Every month, the NPD pulls sales data from retail and digital sources, and industry professionals scrutinize the results for market info, while fanboys scrutinize the results to see if their favorite horse “won”. It does not take any data from sites, such as Blizzard.com, but, using comparisons over time, it can give you a good idea of how healthy the market is as a whole.
If you have been looking at these for a while, it is not uncommon to have a mixed bag, and January 2017 is no different in that regard. Overall, consumers spent $610.7 million on consoles, software, and accessories, and this was down 4% from January 2016. That is mostly due to hardware sales.
The individual categories are far more interesting. Hardware sales were down 19% from the previous year at $127.1 million. This is despite Microsoft saying they had the best January ever for the Xbox One, and the PS4 still beating them by being the best-selling console in January. The report does indicate that the lower revenue could be the result of lower sale prices, and that makes a lot of sense.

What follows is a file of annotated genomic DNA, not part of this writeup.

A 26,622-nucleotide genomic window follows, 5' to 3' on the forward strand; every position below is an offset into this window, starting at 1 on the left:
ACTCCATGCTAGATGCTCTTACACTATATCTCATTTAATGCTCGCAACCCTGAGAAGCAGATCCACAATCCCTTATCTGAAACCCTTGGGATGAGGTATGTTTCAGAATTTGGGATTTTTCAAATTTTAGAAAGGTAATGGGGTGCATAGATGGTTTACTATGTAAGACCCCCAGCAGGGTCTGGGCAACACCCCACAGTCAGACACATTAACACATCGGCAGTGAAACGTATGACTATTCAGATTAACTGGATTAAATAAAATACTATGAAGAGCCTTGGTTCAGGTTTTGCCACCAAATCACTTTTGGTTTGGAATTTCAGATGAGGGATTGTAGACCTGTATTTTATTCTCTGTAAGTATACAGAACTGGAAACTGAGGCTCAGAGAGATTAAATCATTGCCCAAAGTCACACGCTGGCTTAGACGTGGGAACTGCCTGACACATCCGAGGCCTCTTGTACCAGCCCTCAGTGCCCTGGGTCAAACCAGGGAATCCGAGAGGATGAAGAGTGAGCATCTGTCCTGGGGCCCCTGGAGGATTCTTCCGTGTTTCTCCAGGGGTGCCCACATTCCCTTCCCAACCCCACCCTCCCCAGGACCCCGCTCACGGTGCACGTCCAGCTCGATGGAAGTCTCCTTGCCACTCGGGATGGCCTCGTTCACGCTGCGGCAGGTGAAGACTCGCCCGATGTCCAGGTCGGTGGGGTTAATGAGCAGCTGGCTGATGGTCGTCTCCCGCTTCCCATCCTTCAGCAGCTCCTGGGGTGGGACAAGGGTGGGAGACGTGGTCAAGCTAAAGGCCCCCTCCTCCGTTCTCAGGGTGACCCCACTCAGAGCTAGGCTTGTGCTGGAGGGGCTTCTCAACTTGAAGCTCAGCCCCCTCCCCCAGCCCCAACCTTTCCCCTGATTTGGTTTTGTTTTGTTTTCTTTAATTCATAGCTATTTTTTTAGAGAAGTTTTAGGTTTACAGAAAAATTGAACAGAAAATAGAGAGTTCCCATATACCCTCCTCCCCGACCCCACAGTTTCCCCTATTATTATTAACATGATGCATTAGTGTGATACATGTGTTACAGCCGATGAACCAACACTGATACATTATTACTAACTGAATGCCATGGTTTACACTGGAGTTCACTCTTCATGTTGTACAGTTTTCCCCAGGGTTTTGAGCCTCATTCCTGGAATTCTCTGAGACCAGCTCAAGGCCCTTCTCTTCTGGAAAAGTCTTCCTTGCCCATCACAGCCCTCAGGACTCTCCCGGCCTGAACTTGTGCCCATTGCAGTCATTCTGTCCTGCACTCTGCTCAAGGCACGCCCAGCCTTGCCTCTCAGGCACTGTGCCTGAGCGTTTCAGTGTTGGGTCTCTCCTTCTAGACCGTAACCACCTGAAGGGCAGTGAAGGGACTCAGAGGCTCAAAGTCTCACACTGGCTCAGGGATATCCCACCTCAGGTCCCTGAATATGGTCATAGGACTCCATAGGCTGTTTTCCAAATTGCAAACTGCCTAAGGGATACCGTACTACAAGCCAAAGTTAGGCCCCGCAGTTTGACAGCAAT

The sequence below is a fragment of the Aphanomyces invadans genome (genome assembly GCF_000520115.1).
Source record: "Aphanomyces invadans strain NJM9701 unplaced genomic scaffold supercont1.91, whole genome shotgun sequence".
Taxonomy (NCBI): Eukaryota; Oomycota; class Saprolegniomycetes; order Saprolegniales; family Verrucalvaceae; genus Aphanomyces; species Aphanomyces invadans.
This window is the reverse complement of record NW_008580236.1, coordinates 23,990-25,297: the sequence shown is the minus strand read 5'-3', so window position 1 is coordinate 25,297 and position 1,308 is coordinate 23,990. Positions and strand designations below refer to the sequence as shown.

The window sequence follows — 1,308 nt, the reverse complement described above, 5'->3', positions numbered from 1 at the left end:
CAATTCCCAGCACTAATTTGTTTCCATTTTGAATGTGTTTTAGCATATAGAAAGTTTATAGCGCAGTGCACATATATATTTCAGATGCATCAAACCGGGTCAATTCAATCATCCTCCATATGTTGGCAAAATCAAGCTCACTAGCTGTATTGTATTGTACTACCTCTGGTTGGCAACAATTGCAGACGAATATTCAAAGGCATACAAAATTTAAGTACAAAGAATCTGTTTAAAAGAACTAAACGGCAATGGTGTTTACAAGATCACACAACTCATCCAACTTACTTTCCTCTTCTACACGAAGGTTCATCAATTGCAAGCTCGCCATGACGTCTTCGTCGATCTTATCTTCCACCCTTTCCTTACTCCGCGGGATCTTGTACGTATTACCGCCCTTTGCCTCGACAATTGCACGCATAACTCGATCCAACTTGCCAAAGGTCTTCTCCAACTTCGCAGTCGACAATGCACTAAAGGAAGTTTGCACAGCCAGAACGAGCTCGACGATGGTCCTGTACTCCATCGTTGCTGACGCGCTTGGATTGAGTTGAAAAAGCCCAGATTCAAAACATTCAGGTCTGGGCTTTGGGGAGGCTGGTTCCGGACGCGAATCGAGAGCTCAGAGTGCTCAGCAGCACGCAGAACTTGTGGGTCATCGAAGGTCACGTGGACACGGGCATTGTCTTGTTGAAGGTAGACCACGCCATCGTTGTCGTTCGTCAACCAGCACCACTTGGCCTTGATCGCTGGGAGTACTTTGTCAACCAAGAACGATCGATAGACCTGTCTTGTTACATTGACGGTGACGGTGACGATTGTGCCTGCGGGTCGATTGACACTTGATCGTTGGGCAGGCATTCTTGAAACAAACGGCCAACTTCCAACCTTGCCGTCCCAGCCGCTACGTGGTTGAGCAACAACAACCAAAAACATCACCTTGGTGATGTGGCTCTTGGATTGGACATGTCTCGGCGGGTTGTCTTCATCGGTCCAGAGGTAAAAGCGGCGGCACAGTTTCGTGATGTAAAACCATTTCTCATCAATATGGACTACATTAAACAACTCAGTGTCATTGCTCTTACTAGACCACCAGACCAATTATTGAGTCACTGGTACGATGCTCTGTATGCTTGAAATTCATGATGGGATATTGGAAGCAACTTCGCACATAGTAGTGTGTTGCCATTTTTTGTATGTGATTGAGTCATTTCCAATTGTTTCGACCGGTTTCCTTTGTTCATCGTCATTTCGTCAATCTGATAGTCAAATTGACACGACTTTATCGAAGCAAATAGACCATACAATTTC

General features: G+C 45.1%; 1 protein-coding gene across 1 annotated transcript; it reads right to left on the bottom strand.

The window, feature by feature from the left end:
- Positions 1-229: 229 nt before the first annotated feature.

The console software sales made a huge difference last month with a 14% increase to $312.5 million. This was largely driven by Resident Evil 7, even though it only had five days. Capcom last enjoyed this sales euphoria in 2009 with Resident Evil 5.
The top five best selling games for January 2017 were Resident Evil 7, Call of Duty: Infinite Warfare, Grand Theft Auto V, Battlefield 1, and NBA 2K17. Kingdom Hearts HD 2.8 Final Chapter Prologue just missed out at number 6, followed by Madden NFL 17 at number 7. The top ten finishes with Watch Dogs 2, Overwatch, and FIFA 17.
Accessories were another lower point in the report with a 17% decrease to $155 million. To be fair, this might have been higher if people could find a PSVR. Like the spice in Dune, the stock must flow, but it seems to be easier to find than it was a few months ago. Also, maybe people have enough plastic items in their house for consoles that are entering a more mature phase of their life cycle.
A month may be down, but the industry marches forward with great vigor, and we look forward to seeing the results for February.
Since we are being unofficial analysts here, feel free to give us your professional assessment of the game industry in the comments. Are you worried, positive, or are you waving your arms in the air like you just don’t care? Put on your analyst hat, and let us know your predictions.